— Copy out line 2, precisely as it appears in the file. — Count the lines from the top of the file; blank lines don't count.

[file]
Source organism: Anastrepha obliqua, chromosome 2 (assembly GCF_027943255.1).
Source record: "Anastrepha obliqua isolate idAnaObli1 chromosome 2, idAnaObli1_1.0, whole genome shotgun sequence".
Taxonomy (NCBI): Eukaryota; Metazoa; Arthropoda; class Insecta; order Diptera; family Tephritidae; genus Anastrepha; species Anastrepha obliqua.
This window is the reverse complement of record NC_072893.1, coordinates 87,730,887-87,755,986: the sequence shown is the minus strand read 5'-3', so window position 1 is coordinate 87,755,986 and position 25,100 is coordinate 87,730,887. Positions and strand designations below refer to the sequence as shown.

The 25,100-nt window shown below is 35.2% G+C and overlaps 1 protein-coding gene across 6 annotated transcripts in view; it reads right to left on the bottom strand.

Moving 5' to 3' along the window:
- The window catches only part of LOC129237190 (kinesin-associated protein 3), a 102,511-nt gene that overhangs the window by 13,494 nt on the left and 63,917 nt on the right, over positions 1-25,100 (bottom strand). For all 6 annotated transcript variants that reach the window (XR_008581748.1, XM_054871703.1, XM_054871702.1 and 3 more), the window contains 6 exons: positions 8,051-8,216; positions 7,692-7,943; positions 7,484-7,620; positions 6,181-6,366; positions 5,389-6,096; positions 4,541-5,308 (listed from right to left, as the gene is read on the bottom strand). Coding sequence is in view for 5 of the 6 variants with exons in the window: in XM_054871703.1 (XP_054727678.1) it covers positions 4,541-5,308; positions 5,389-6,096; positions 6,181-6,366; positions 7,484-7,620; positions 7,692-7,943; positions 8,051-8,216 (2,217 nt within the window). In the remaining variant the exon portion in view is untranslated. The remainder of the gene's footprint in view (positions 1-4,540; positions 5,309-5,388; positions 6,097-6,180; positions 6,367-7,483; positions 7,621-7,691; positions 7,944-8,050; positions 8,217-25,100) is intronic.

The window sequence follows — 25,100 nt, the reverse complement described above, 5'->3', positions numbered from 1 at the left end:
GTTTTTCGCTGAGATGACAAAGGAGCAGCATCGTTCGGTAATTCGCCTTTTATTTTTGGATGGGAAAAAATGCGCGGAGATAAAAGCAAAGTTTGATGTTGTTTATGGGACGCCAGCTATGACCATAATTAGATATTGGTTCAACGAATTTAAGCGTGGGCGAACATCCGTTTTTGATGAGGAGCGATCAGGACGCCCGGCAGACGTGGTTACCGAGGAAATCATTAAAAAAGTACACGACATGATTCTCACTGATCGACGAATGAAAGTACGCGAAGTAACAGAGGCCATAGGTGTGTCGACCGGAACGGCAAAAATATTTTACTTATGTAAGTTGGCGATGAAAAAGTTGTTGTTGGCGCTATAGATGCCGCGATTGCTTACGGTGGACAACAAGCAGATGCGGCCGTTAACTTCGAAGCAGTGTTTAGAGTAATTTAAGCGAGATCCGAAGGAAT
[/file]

Source record: "Anastrepha obliqua isolate idAnaObli1 chromosome 2, idAnaObli1_1.0, whole genome shotgun sequence".